A 51-year-old man is dead after collapsing on a ski trail near Grenville-sur-la-Rouge, Que., during a cross-province marathon on Saturday.

The man, who is from the Ottawa area, was participating in the Canadian Ski Marathon.

The president of the board of the Canadian Ski Marathon, Julie Boyer, said the man went into cardiac arrest while skiing with his wife and friends.

"They started CPR right away, the skier that was following him was a doctor," said Boyer.   

"He started CPR about five seconds after he collapsed."

When first responders arrived they were unable to resuscitate him.

"His wife, of course, is shattered," Boyer said, adding that the couple has children. "We're going to try to be there for that family."

The family has asked for privacy, she said.

Skiing cross-country

The marathon, which started on Saturday, uses a trail that stretches from Lachute to Gatineau, Que. (Loreen Pindera/CBC)

First death at ski marathon

Boyer said the man was registered as a "tourer," which means he picked the sections he wanted to ski that day.

She called him an "experienced" skier who had taken part in the event before, but didn't know how many times.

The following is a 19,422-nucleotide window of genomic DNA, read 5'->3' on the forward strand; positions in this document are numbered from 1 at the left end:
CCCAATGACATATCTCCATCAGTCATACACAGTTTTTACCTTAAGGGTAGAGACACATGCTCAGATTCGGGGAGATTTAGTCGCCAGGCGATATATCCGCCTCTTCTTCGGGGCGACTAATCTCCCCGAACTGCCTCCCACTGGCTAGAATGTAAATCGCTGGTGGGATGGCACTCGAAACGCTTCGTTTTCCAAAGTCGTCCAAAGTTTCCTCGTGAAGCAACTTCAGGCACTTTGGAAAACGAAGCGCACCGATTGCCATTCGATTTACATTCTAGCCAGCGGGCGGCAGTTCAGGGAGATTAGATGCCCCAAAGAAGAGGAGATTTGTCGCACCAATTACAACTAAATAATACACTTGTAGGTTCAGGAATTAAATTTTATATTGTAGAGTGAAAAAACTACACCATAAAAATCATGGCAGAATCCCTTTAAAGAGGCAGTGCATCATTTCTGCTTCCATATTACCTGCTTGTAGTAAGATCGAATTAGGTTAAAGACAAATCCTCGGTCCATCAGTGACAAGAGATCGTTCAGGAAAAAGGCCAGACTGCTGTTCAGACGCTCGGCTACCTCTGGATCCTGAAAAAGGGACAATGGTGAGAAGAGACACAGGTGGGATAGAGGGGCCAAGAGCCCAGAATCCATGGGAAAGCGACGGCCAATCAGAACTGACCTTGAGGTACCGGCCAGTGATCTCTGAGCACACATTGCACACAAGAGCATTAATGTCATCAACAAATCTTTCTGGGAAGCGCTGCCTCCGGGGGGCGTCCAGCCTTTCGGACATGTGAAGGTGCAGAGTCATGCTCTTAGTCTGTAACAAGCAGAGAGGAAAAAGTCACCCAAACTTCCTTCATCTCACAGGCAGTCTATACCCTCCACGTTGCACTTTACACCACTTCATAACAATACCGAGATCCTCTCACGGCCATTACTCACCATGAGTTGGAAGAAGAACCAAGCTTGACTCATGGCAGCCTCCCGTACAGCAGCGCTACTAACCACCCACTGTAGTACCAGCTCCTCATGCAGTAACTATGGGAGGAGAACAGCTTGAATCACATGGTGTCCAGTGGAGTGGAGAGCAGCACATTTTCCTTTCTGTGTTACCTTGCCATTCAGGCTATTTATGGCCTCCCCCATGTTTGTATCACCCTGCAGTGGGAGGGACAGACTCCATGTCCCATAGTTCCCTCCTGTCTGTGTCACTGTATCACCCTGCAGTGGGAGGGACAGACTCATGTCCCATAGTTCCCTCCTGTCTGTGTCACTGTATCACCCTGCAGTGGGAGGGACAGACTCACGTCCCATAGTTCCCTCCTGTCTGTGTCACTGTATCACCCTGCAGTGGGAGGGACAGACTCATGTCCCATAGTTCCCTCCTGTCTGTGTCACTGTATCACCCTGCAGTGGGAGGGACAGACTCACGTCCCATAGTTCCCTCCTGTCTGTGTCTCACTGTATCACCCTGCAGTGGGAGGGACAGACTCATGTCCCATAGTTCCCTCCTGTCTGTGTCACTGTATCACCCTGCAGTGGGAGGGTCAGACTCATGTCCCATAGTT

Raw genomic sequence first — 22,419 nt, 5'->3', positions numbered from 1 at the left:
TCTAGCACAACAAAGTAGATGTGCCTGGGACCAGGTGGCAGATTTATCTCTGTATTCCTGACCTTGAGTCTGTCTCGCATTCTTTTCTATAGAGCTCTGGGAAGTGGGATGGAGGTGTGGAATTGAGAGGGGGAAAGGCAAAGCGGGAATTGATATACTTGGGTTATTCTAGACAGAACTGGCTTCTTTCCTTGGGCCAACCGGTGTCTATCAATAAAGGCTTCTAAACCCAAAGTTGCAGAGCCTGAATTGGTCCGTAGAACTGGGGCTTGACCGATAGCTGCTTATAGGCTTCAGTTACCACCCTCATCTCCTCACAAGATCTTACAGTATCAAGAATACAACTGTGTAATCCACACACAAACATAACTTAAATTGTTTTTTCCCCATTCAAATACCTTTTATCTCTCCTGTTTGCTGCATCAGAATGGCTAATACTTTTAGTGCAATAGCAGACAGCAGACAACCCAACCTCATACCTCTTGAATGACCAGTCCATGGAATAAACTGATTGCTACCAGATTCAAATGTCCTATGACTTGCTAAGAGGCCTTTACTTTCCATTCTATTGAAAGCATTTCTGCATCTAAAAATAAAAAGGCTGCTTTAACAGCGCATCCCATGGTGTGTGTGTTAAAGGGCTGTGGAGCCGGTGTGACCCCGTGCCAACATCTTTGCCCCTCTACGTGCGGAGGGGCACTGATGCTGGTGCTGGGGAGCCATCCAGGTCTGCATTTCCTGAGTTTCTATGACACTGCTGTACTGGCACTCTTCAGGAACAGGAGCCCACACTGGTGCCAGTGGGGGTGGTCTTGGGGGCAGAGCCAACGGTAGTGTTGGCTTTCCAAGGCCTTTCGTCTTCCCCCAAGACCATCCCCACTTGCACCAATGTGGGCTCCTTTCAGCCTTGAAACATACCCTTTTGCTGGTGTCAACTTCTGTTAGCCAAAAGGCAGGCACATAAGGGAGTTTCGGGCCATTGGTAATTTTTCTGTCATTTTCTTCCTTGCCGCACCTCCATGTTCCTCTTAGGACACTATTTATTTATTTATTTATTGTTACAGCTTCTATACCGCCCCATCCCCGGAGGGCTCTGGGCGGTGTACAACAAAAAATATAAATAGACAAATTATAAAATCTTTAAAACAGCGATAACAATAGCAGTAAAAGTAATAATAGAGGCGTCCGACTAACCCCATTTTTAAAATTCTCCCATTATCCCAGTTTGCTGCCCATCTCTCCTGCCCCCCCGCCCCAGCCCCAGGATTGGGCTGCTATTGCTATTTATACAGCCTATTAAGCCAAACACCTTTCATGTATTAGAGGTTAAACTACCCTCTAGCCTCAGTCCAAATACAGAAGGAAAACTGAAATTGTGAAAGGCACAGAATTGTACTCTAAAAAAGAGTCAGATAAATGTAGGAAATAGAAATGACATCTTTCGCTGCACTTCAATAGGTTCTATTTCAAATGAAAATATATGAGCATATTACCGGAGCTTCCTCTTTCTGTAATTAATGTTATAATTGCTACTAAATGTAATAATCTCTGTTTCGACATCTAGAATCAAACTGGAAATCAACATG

The marathon has 31 first responders and paramedics along the trail with snowmobiles, said Boyer.

She does not know how long it took for them to reach the man, but said organizers would soon review their safety plan to make sure everything was done properly.

According to Boyer, it is the first time since the marathon began 51 years ago that a death has occurred.

Julie Boyer Canadian Ski Marathon

Julie Boyer, the president of the board of the Canadian Ski Marathon, said they didn't play music or set off fireworks, as they usually do, out of respect for the man. (Andrew Foote/CBC)

The marathon, which started on Saturday, uses a trail stretching from Lachute to Gatineau, Que.

About 1,700 skiers from across Canada and the United States are registered for the two-day event.

A moment of silence was observed Sunday morning. Boyer said organizers will meet Monday to find a long-term way to honour his memory, such as naming a part of the course after him.

"We will think of how to remember this skier in the future years," she said.